I felt like I had lost my former self. I want to recapture my former self. The self I was when I left home on the evening of January 24, 2016.
 
Those four words, [a]lways we begin again,” were like the lyrics to a favorite song—they stuck in my mind. But four words do not constitute a word for 2020. They constitute a phrase. Who has heard of a phrase for the year?
 
Off I headed to grab a dictionary and thesaurus and sort out these four wonderful words. But on my way, I found my word.
 
I stopped and brought up the subject to Bob, my handy husband. During our talk, he told me a story about a gift he received in church the Sunday before.
 
I didn’t attend worship that Sunday and missed that week’s children’s time. In the course of their special time, each child received a star that had a word written on it. There were extra stars, and the children shared them with members of the congregation. Bob received a star with the word renewalwritten on it (the link is to the root word, “renew”).
 
Bob believed that the word he received was meant for me. He brought it home to me. And I pondered this word with thought and heart, plus a quick glance at the dictionary and thesaurus.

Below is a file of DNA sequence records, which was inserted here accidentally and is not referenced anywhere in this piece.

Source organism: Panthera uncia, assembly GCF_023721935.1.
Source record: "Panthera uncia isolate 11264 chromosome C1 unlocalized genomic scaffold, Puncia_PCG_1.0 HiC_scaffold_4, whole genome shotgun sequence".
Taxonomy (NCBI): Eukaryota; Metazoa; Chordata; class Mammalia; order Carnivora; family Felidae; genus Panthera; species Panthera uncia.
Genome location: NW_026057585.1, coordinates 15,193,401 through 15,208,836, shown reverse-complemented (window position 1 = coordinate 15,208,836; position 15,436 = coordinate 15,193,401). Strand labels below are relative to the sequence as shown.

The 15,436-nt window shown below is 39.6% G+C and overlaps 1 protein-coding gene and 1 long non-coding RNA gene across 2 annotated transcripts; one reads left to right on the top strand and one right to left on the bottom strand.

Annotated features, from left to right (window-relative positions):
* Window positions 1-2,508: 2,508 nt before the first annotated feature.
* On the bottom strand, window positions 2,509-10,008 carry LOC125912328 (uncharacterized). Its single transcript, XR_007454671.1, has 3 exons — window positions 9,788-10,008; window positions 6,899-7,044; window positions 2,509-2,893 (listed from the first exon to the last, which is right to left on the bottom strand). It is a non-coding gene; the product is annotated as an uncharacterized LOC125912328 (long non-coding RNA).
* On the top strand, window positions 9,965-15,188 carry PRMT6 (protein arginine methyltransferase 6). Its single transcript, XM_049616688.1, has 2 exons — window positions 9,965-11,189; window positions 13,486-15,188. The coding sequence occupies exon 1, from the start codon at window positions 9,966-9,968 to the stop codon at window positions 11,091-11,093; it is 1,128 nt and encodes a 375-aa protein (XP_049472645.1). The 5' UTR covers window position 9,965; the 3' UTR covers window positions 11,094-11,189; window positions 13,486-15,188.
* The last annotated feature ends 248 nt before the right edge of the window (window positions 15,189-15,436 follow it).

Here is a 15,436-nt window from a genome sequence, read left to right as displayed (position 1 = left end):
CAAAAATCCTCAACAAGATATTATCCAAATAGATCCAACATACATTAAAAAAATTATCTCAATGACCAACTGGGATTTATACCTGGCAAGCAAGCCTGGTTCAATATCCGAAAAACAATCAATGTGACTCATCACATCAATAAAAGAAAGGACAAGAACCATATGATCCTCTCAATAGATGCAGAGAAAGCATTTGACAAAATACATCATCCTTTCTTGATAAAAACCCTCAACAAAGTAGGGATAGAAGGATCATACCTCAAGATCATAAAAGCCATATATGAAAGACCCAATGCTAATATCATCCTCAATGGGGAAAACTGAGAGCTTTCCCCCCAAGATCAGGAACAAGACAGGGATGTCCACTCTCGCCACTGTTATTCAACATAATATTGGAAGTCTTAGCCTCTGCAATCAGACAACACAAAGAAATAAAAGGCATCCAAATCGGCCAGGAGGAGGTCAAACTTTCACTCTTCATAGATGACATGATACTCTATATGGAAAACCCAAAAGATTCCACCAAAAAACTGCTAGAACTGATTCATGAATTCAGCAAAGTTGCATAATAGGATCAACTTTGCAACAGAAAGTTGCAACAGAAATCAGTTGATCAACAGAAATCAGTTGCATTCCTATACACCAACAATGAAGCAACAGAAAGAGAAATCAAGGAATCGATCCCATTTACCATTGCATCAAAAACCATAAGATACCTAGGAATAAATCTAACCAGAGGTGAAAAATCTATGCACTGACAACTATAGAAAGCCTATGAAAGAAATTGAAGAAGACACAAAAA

That’s the history of my word search for 2020. Renewal seems to be the right choice for me. With four years behind me now plus the first anniversary of my surgery around the corner, I am ready to begin again. I am ready to renew my life as I enjoyed, lived, and loved it on the evening of January 24, 2016. I have lots of catching up to do [a]s [I] begin again” with my renewal—the wife, mother, writer, blogger, and more!

 

begin again, start over, renew, word 2020 

Featured image attribution: Myriam Zilles from Pixabay

Kindness :: A Word for Us All in 2020 — January 29, 2020

Kindness :: A Word for Us All in 2020

An infusion of kindness throughout our individual lives and relationships, our cities, towns, country, and the world is needed.

I came across these words from Albert Schweitzer recently. They offer wisdom and hope in considering how we can spread kindness.

 

Kindness, quote, quotation, Albert Schweitzer

Think for a moment about evaporating the angst, hatred, racism, and prejudice at work in today’s world.

 

Featured Image Attribution: The Extraordinary Businesswoman